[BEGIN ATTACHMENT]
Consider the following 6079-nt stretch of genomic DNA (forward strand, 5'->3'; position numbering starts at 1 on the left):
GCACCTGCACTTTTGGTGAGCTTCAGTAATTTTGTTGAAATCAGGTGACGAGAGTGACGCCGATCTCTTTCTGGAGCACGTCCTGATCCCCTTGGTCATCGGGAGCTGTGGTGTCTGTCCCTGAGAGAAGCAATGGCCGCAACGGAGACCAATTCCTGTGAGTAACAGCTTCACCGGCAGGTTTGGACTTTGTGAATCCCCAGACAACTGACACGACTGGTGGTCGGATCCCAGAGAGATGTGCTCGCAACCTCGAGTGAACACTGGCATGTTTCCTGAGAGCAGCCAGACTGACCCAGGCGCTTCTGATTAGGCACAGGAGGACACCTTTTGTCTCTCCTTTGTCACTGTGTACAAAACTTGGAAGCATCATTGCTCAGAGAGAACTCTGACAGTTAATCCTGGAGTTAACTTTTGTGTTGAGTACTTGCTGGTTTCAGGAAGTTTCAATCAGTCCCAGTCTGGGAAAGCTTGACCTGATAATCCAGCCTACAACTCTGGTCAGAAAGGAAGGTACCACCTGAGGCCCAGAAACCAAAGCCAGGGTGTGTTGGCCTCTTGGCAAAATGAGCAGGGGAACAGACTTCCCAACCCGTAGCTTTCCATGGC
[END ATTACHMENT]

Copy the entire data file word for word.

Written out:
Consider the following 6079-nt stretch of genomic DNA (forward strand, 5'->3'; position numbering starts at 1 on the left):
GCACCTGCACTTTTGGTGAGCTTCAGTAATTTTGTTGAAATCAGGTGACGAGAGTGACGCCGATCTCTTTCTGGAGCACGTCCTGATCCCCTTGGTCATCGGGAGCTGTGGTGTCTGTCCCTGAGAGAAGCAATGGCCGCAACGGAGACCAATTCCTGTGAGTAACAGCTTCACCGGCAGGTTTGGACTTTGTGAATCCCCAGACAACTGACACGACTGGTGGTCGGATCCCAGAGAGATGTGCTCGCAACCTCGAGTGAACACTGGCATGTTTCCTGAGAGCAGCCAGACTGACCCAGGCGCTTCTGATTAGGCACAGGAGGACACCTTTTGTCTCTCCTTTGTCACTGTGTACAAAACTTGGAAGCATCATTGCTCAGAGAGAACTCTGACAGTTAATCCTGGAGTTAACTTTTGTGTTGAGTACTTGCTGGTTTCAGGAAGTTTCAATCAGTCCCAGTCTGGGAAAGCTTGACCTGATAATCCAGCCTACAACTCTGGTCAGAAAGGAAGGTACCACCTGAGGCCCAGAAACCAAAGCCAGGGTGTGTTGGCCTCTTGGCAAAATGAGCAGGGGAACAGACTTCCCAACCCGTAGCTTTCCATGGC